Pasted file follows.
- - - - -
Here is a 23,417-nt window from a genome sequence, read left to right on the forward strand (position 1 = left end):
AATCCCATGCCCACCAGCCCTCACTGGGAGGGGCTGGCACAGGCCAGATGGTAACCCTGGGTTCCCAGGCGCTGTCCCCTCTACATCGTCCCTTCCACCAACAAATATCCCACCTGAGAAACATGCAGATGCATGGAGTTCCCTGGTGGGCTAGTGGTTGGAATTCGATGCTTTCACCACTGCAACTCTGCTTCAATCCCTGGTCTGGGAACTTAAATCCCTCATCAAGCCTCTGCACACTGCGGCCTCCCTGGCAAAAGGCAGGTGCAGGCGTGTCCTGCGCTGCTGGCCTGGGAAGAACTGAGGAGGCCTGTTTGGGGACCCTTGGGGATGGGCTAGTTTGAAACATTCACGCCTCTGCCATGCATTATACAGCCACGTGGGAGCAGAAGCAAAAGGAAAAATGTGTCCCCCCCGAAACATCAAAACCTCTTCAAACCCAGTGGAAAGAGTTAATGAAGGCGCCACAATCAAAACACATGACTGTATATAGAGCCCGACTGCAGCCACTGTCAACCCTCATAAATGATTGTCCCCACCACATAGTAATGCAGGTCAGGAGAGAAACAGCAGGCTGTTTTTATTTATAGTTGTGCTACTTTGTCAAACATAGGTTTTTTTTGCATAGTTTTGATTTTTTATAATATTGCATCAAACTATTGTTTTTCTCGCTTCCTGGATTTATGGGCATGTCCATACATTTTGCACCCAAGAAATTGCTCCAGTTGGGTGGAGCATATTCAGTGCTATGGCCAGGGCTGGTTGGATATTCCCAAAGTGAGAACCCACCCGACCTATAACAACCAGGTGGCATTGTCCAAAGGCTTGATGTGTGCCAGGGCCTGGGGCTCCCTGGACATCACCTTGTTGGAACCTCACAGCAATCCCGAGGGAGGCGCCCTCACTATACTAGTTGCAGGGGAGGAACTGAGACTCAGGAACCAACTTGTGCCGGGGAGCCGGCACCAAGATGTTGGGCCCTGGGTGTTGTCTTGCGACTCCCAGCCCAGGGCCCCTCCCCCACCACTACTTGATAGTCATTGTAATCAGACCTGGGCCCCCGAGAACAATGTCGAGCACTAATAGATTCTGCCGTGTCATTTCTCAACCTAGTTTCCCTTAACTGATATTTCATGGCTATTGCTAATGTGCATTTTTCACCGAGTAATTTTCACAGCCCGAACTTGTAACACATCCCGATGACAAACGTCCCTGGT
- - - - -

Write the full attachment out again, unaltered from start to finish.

Here is a 23,417-nt window from a genome sequence, read left to right on the forward strand (position 1 = left end):
AATCCCATGCCCACCAGCCCTCACTGGGAGGGGCTGGCACAGGCCAGATGGTAACCCTGGGTTCCCAGGCGCTGTCCCCTCTACATCGTCCCTTCCACCAACAAATATCCCACCTGAGAAACATGCAGATGCATGGAGTTCCCTGGTGGGCTAGTGGTTGGAATTCGATGCTTTCACCACTGCAACTCTGCTTCAATCCCTGGTCTGGGAACTTAAATCCCTCATCAAGCCTCTGCACACTGCGGCCTCCCTGGCAAAAGGCAGGTGCAGGCGTGTCCTGCGCTGCTGGCCTGGGAAGAACTGAGGAGGCCTGTTTGGGGACCCTTGGGGATGGGCTAGTTTGAAACATTCACGCCTCTGCCATGCATTATACAGCCACGTGGGAGCAGAAGCAAAAGGAAAAATGTGTCCCCCCCGAAACATCAAAACCTCTTCAAACCCAGTGGAAAGAGTTAATGAAGGCGCCACAATCAAAACACATGACTGTATATAGAGCCCGACTGCAGCCACTGTCAACCCTCATAAATGATTGTCCCCACCACATAGTAATGCAGGTCAGGAGAGAAACAGCAGGCTGTTTTTATTTATAGTTGTGCTACTTTGTCAAACATAGGTTTTTTTTGCATAGTTTTGATTTTTTATAATATTGCATCAAACTATTGTTTTTCTCGCTTCCTGGATTTATGGGCATGTCCATACATTTTGCACCCAAGAAATTGCTCCAGTTGGGTGGAGCATATTCAGTGCTATGGCCAGGGCTGGTTGGATATTCCCAAAGTGAGAACCCACCCGACCTATAACAACCAGGTGGCATTGTCCAAAGGCTTGATGTGTGCCAGGGCCTGGGGCTCCCTGGACATCACCTTGTTGGAACCTCACAGCAATCCCGAGGGAGGCGCCCTCACTATACTAGTTGCAGGGGAGGAACTGAGACTCAGGAACCAACTTGTGCCGGGGAGCCGGCACCAAGATGTTGGGCCCTGGGTGTTGTCTTGCGACTCCCAGCCCAGGGCCCCTCCCCCACCACTACTTGATAGTCATTGTAATCAGACCTGGGCCCCCGAGAACAATGTCGAGCACTAATAGATTCTGCCGTGTCATTTCTCAACCTAGTTTCCCTTAACTGATATTTCATGGCTATTGCTAATGTGCATTTTTCACCGAGTAATTTTCACAGCCCGAACTTGTAACACATCCCGATGACAAACGTCCCTGGT